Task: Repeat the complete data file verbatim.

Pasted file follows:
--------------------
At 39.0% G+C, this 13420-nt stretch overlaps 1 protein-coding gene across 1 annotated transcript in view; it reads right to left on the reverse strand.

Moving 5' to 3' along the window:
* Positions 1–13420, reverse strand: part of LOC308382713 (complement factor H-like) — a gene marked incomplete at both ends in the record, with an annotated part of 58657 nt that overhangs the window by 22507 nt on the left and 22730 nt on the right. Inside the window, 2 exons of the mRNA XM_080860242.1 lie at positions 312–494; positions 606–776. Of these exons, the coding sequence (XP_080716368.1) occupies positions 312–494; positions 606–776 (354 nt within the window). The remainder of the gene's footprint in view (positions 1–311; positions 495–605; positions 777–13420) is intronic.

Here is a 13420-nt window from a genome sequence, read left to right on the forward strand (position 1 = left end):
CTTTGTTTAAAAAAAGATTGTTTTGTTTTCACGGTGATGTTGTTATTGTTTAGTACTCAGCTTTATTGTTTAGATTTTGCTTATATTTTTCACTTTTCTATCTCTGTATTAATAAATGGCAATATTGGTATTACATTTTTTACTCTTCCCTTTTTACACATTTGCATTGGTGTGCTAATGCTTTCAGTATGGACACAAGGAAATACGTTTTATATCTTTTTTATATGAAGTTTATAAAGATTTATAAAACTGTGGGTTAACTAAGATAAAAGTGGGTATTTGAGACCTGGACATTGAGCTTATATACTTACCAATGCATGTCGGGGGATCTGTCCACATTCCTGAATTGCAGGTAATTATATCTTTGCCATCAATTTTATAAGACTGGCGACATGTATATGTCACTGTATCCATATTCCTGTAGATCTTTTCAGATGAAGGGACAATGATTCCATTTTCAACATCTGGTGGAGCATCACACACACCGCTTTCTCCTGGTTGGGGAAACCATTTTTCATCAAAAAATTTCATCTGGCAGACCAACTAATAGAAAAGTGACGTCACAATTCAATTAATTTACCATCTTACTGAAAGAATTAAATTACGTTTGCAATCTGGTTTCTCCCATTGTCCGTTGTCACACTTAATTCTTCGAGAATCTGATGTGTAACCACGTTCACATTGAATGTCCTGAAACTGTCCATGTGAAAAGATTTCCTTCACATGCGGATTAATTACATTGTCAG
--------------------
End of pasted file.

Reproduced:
At 39.0% G+C, this 13420-nt stretch overlaps 1 protein-coding gene across 1 annotated transcript in view; it reads right to left on the reverse strand.

Moving 5' to 3' along the window:
* Positions 1–13420, reverse strand: part of LOC308382713 (complement factor H-like) — a gene marked incomplete at both ends in the record, with an annotated part of 58657 nt that overhangs the window by 22507 nt on the left and 22730 nt on the right. Inside the window, 2 exons of the mRNA XM_080860242.1 lie at positions 312–494; positions 606–776. Of these exons, the coding sequence (XP_080716368.1) occupies positions 312–494; positions 606–776 (354 nt within the window). The remainder of the gene's footprint in view (positions 1–311; positions 495–605; positions 777–13420) is intronic.

Here is a 13420-nt window from a genome sequence, read left to right on the forward strand (position 1 = left end):
CTTTGTTTAAAAAAAGATTGTTTTGTTTTCACGGTGATGTTGTTATTGTTTAGTACTCAGCTTTATTGTTTAGATTTTGCTTATATTTTTCACTTTTCTATCTCTGTATTAATAAATGGCAATATTGGTATTACATTTTTTACTCTTCCCTTTTTACACATTTGCATTGGTGTGCTAATGCTTTCAGTATGGACACAAGGAAATACGTTTTATATCTTTTTTATATGAAGTTTATAAAGATTTATAAAACTGTGGGTTAACTAAGATAAAAGTGGGTATTTGAGACCTGGACATTGAGCTTATATACTTACCAATGCATGTCGGGGGATCTGTCCACATTCCTGAATTGCAGGTAATTATATCTTTGCCATCAATTTTATAAGACTGGCGACATGTATATGTCACTGTATCCATATTCCTGTAGATCTTTTCAGATGAAGGGACAATGATTCCATTTTCAACATCTGGTGGAGCATCACACACACCGCTTTCTCCTGGTTGGGGAAACCATTTTTCATCAAAAAATTTCATCTGGCAGACCAACTAATAGAAAAGTGACGTCACAATTCAATTAATTTACCATCTTACTGAAAGAATTAAATTACGTTTGCAATCTGGTTTCTCCCATTGTCCGTTGTCACACTTAATTCTTCGAGAATCTGATGTGTAACCACGTTCACATTGAATGTCCTGAAACTGTCCATGTGAAAAGATTTCCTTCACATGCGGATTAATTACATTGTCAG